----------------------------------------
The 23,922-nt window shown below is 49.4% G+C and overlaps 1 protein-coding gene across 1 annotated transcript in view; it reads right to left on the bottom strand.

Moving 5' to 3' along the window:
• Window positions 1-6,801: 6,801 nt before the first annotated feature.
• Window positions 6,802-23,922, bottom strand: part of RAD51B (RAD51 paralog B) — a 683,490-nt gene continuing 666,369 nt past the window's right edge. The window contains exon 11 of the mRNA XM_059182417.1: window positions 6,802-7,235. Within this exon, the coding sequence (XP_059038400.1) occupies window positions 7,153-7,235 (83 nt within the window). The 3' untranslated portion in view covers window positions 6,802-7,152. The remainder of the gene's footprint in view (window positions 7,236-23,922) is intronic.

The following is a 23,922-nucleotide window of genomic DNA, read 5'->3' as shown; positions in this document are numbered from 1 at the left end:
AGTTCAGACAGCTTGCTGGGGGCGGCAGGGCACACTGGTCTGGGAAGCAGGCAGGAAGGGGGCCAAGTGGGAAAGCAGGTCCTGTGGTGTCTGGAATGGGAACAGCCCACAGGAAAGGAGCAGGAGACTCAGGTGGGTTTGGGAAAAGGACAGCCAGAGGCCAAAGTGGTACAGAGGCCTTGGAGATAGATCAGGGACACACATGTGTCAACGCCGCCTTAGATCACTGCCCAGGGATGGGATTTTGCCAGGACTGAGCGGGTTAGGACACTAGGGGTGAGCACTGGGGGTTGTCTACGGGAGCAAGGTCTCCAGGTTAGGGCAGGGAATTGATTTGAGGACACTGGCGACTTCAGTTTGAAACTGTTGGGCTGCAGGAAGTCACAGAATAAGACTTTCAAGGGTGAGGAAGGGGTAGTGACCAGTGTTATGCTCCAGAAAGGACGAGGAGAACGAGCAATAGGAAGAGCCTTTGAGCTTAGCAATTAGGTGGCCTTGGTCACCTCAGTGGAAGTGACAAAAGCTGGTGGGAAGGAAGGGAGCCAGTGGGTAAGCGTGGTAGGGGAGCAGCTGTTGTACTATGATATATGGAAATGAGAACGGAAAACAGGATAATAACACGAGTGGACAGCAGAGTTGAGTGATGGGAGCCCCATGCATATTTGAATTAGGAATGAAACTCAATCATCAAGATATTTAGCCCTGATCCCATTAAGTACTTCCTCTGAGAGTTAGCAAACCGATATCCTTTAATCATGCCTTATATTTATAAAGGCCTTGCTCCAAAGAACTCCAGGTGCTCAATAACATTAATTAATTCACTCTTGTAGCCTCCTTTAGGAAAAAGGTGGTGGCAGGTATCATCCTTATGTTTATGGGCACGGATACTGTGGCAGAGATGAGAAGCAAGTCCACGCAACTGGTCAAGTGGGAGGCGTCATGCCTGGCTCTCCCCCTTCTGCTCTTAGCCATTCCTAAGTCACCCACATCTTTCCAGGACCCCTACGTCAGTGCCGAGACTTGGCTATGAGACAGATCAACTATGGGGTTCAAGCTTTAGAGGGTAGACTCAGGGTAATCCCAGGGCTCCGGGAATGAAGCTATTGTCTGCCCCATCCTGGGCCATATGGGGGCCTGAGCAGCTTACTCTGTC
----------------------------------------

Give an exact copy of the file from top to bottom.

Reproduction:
The 23,922-nt window shown below is 49.4% G+C and overlaps 1 protein-coding gene across 1 annotated transcript in view; it reads right to left on the bottom strand.

Moving 5' to 3' along the window:
• Window positions 1-6,801: 6,801 nt before the first annotated feature.
• Window positions 6,802-23,922, bottom strand: part of RAD51B (RAD51 paralog B) — a 683,490-nt gene continuing 666,369 nt past the window's right edge. The window contains exon 11 of the mRNA XM_059182417.1: window positions 6,802-7,235. Within this exon, the coding sequence (XP_059038400.1) occupies window positions 7,153-7,235 (83 nt within the window). The 3' untranslated portion in view covers window positions 6,802-7,152. The remainder of the gene's footprint in view (window positions 7,236-23,922) is intronic.

The following is a 23,922-nucleotide window of genomic DNA, read 5'->3' as shown; positions in this document are numbered from 1 at the left end:
AGTTCAGACAGCTTGCTGGGGGCGGCAGGGCACACTGGTCTGGGAAGCAGGCAGGAAGGGGGCCAAGTGGGAAAGCAGGTCCTGTGGTGTCTGGAATGGGAACAGCCCACAGGAAAGGAGCAGGAGACTCAGGTGGGTTTGGGAAAAGGACAGCCAGAGGCCAAAGTGGTACAGAGGCCTTGGAGATAGATCAGGGACACACATGTGTCAACGCCGCCTTAGATCACTGCCCAGGGATGGGATTTTGCCAGGACTGAGCGGGTTAGGACACTAGGGGTGAGCACTGGGGGTTGTCTACGGGAGCAAGGTCTCCAGGTTAGGGCAGGGAATTGATTTGAGGACACTGGCGACTTCAGTTTGAAACTGTTGGGCTGCAGGAAGTCACAGAATAAGACTTTCAAGGGTGAGGAAGGGGTAGTGACCAGTGTTATGCTCCAGAAAGGACGAGGAGAACGAGCAATAGGAAGAGCCTTTGAGCTTAGCAATTAGGTGGCCTTGGTCACCTCAGTGGAAGTGACAAAAGCTGGTGGGAAGGAAGGGAGCCAGTGGGTAAGCGTGGTAGGGGAGCAGCTGTTGTACTATGATATATGGAAATGAGAACGGAAAACAGGATAATAACACGAGTGGACAGCAGAGTTGAGTGATGGGAGCCCCATGCATATTTGAATTAGGAATGAAACTCAATCATCAAGATATTTAGCCCTGATCCCATTAAGTACTTCCTCTGAGAGTTAGCAAACCGATATCCTTTAATCATGCCTTATATTTATAAAGGCCTTGCTCCAAAGAACTCCAGGTGCTCAATAACATTAATTAATTCACTCTTGTAGCCTCCTTTAGGAAAAAGGTGGTGGCAGGTATCATCCTTATGTTTATGGGCACGGATACTGTGGCAGAGATGAGAAGCAAGTCCACGCAACTGGTCAAGTGGGAGGCGTCATGCCTGGCTCTCCCCCTTCTGCTCTTAGCCATTCCTAAGTCACCCACATCTTTCCAGGACCCCTACGTCAGTGCCGAGACTTGGCTATGAGACAGATCAACTATGGGGTTCAAGCTTTAGAGGGTAGACTCAGGGTAATCCCAGGGCTCCGGGAATGAAGCTATTGTCTGCCCCATCCTGGGCCATATGGGGGCCTGAGCAGCTTACTCTGTC